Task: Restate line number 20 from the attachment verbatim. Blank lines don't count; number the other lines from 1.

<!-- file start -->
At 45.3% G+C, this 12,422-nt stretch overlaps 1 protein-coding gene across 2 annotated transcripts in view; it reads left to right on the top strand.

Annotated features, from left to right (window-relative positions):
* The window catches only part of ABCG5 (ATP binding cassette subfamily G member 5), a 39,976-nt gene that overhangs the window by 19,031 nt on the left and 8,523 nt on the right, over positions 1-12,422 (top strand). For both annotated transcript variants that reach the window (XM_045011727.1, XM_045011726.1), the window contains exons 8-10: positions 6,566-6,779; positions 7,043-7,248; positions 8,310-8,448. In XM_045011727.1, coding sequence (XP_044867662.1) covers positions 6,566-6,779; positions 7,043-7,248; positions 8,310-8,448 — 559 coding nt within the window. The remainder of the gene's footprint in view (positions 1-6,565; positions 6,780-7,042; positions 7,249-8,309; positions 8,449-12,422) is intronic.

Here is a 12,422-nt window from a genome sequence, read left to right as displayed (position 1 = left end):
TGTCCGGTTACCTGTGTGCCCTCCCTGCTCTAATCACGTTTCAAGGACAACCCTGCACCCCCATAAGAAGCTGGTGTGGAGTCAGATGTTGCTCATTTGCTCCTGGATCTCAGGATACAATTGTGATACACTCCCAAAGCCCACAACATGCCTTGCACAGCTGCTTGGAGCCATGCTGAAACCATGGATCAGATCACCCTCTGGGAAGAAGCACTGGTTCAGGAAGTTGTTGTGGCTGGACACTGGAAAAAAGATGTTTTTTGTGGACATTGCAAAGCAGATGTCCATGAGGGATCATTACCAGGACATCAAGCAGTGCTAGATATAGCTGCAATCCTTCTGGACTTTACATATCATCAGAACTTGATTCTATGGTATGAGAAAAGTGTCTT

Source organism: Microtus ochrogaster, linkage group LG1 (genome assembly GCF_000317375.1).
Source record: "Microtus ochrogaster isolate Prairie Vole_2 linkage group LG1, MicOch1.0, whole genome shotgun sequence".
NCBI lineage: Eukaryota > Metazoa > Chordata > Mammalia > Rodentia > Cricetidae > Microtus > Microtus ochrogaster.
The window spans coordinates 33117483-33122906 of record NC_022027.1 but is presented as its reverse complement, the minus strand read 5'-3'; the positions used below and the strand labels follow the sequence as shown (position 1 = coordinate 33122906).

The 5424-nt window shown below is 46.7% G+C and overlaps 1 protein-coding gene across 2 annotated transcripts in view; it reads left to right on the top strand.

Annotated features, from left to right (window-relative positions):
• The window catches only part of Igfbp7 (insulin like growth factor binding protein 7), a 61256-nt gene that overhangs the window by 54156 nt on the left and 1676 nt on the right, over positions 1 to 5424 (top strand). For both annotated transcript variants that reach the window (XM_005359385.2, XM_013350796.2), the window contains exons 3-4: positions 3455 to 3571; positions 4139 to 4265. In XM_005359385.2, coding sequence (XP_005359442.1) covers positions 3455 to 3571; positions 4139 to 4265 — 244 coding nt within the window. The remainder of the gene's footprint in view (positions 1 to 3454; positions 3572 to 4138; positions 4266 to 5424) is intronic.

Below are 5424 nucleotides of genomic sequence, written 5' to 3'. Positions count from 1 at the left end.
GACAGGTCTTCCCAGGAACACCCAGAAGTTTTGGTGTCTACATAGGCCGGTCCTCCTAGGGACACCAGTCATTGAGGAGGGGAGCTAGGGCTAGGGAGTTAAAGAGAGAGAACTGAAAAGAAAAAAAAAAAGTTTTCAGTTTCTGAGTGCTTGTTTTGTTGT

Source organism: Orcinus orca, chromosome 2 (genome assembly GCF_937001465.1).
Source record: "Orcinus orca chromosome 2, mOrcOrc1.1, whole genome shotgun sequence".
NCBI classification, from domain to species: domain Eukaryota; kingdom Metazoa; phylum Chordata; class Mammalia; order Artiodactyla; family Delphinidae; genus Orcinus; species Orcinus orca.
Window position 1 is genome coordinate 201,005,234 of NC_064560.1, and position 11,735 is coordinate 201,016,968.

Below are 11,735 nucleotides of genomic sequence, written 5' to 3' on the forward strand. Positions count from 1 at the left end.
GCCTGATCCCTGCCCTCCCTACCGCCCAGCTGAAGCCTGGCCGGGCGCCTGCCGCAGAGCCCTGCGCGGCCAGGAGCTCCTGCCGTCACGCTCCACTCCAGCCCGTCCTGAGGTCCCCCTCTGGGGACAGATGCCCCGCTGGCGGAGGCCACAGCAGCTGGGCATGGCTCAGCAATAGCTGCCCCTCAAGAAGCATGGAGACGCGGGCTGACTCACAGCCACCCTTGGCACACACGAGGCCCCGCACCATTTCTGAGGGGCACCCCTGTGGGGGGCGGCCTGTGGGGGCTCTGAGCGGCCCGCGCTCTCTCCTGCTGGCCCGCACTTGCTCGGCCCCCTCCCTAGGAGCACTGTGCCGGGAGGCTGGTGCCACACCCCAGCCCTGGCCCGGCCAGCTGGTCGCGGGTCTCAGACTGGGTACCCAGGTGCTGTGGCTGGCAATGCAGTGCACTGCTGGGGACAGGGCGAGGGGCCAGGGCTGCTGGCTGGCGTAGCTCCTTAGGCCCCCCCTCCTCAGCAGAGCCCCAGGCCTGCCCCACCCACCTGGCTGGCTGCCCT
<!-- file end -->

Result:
GCCTGATCCCTGCCCTCCCTACCGCCCAGCTGAAGCCTGGCCGGGCGCCTGCCGCAGAGCCCTGCGCGGCCAGGAGCTCCTGCCGTCACGCTCCACTCCAGCCCGTCCTGAGGTCCCCCTCTGGGGACAGATGCCCCGCTGGCGGAGGCCACAGCAGCTGGGCATGGCTCAGCAATAGCTGCCCCTCAAGAAGCATGGAGACGCGGGCTGACTCACAGCCACCCTTGGCACACACGAGGCCCCGCACCATTTCTGAGGGGCACCCCTGTGGGGGGCGGCCTGTGGGGGCTCTGAGCGGCCCGCGCTCTCTCCTGCTGGCCCGCACTTGCTCGGCCCCCTCCCTAGGAGCACTGTGCCGGGAGGCTGGTGCCACACCCCAGCCCTGGCCCGGCCAGCTGGTCGCGGGTCTCAGACTGGGTACCCAGGTGCTGTGGCTGGCAATGCAGTGCACTGCTGGGGACAGGGCGAGGGGCCAGGGCTGCTGGCTGGCGTAGCTCCTTAGGCCCCCCCTCCTCAGCAGAGCCCCAGGCCTGCCCCACCCACCTGGCTGGCTGCCCT